It has become the norm to see Coast Guard men and women, some in uniform, in the aisles of the pop-up food pantry at the Coast Guard Academy in New London.
While everyone has said they’re extraordinarily grateful for the community support, not receiving a paycheck has faded optimism and built anxiety as the shutdown lingers on.
“There’s a lot of hurt. We’ve come together but we’re going to forever feel this. This has been really hard,” said Petty Officer Second Class Crystal Walker, a yeoman with the U.S. Coast Guard.
Walker said she’s extremely grateful to have her Coast Guard family to lean on. But with it nearing week five of the partial government shutdown, that family is getting smaller.
“We’ve lost a lot of our Coast Guard civilians who have had to take other jobs,” Walker said.
Her paycheck helps support her husband and four children. He’s part of the Navy and receiving an income.
On day 33, there’s still no end in sight to the partial government shutdown. Across the nation Coast Guard families are still not receiving a paycheck.
“You can just see the morale, it’s going down. We’re going along with our jobs and doing the best we can, but you can see the hurt it is causing,” Walker said.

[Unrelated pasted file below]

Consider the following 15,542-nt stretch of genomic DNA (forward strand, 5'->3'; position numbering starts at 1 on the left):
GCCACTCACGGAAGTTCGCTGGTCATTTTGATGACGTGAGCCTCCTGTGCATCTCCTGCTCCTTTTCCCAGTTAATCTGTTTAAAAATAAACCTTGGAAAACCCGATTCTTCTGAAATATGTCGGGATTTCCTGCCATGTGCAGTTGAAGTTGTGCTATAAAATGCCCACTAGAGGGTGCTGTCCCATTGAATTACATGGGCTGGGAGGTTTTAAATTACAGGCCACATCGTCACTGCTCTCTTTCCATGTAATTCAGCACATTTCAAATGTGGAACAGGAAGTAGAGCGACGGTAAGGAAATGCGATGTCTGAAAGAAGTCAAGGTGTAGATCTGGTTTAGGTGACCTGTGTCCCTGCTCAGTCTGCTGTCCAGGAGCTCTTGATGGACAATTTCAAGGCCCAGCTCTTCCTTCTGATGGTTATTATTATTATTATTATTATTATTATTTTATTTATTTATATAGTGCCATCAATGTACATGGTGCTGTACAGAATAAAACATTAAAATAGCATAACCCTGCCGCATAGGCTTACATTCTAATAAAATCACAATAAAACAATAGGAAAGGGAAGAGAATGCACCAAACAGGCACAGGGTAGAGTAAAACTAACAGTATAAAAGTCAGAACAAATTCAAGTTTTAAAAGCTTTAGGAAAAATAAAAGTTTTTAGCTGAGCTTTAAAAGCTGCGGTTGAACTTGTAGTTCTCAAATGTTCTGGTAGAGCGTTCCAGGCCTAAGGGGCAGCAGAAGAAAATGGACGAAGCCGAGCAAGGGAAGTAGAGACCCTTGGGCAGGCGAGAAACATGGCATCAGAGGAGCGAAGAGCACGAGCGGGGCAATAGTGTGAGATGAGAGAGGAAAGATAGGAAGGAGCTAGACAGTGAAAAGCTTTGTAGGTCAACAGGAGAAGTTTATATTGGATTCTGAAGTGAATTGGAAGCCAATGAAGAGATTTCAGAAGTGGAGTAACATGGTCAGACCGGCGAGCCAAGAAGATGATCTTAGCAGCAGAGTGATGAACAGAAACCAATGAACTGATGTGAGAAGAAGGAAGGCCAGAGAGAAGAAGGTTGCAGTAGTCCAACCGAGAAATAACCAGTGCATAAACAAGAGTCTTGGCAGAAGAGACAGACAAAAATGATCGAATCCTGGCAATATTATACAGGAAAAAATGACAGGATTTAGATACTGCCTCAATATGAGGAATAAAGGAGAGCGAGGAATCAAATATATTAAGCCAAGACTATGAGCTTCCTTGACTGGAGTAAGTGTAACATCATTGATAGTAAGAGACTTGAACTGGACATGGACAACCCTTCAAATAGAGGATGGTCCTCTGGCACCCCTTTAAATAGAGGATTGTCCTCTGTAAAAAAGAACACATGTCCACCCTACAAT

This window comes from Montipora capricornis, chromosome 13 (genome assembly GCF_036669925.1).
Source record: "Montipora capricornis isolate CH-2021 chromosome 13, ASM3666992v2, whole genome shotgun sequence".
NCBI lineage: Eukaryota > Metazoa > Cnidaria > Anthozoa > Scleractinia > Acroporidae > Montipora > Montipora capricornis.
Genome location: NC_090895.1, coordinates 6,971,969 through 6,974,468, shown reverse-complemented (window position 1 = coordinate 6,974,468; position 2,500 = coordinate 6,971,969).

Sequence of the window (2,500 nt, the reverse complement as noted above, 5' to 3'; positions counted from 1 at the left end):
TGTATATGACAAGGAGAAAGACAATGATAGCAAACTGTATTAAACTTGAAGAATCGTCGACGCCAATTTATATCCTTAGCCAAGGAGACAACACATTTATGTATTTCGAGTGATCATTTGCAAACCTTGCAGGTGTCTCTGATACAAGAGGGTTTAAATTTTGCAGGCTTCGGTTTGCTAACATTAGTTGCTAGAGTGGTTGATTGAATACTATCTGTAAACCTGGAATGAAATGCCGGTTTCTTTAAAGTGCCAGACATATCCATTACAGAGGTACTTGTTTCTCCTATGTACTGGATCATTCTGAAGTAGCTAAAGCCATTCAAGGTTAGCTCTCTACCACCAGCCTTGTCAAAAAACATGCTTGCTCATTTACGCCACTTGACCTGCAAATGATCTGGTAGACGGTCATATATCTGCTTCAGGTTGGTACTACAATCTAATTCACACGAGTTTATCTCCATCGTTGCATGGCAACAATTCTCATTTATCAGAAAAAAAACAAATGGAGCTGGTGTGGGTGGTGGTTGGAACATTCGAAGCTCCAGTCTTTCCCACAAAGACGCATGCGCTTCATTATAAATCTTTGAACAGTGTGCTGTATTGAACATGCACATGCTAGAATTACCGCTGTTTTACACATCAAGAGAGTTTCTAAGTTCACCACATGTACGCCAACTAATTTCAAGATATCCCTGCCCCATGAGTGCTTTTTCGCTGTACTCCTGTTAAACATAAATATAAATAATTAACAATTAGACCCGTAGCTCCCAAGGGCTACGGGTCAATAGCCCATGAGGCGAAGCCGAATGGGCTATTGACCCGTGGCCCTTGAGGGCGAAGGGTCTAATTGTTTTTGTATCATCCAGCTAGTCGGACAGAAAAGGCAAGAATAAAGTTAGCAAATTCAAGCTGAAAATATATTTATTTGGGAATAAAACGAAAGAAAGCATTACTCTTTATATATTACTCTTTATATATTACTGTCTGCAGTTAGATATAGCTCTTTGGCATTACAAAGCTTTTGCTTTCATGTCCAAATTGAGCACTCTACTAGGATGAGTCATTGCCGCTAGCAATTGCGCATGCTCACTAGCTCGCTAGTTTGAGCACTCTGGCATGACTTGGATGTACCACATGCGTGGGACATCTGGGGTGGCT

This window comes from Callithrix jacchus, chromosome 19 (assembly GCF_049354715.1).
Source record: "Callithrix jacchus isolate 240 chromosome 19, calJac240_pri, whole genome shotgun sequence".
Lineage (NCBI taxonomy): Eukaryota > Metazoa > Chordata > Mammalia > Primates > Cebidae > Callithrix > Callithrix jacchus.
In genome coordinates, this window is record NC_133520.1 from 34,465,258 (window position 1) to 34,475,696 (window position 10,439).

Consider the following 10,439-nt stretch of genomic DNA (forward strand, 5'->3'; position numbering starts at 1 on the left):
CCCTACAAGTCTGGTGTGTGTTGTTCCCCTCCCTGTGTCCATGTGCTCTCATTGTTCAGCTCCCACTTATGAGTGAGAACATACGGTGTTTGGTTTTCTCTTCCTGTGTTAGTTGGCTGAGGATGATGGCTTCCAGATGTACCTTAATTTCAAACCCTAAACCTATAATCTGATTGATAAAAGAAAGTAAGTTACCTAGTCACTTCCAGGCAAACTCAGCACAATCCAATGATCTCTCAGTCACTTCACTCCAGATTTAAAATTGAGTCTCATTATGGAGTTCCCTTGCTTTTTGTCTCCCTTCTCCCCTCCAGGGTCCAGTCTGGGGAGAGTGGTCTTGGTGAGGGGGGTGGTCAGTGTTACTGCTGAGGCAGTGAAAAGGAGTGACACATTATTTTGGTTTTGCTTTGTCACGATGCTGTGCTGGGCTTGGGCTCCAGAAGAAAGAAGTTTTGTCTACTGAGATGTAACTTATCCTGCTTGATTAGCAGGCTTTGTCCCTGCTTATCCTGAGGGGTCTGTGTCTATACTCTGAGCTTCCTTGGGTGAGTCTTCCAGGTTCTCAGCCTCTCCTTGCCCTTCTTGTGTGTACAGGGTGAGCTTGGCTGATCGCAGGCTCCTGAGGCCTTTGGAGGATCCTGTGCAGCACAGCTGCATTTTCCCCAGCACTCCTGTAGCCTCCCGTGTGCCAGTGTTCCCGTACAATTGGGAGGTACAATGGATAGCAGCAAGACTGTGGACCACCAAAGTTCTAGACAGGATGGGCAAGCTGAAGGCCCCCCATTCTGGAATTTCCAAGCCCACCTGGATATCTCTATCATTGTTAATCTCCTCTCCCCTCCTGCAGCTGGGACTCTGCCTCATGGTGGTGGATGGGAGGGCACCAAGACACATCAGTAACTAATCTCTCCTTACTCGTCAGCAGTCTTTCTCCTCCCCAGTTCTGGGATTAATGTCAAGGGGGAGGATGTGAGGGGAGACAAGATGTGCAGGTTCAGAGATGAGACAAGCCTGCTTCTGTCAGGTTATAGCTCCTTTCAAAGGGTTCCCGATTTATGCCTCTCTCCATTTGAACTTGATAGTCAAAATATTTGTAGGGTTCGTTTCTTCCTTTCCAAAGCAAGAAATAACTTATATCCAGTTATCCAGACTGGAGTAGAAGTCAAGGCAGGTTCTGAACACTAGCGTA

The Coast Guard is still out on missions. Just yesterday crews were breaking ice on the Connecticut River.
“We rely on the paycheck month to month. The fact that it’s not there, it puts a real gap there,” said Petty Officer Third Class Kameko Zayas-Bazan, also a Coast Guard yeoman.
She and her family live in military housing and the landlord has been understanding of the shutdown situation. But Zayas-Bazan said credit card companies and student loan payments have not been.
She has two young kids. Her husband works part-time.
“Now his is the only paycheck we have coming in,” Zayas-Bazan said.
“I’m starting to stay awake at night worrying about finances,” said Anna Griffiths, whose husband is in the Coast Guard.
She has a toddler and an infant at home and said she is considering taking on a part-time job, or that her husband possibly will.
Griffiths even told her parents not to spend the money to come visit since she had to borrow from them.
“It hits close to home,” Griffiths said. “It is home.”
Griffiths is so grateful for and frequents the pop-up pantry that when the shutdown is over, she said she wants to prioritize giving back to the community even more than she has in the past.
Other Coast Guardsmen have said the one positive from this situation is that it’s brought them even closer together as a Coast Guard family.
NBC Connecticut spoke with a Coast Guard wife who traveled about 70 minutes from Rhode Island, where her husband is stationed, to use the pop-up pantry during the shutdown.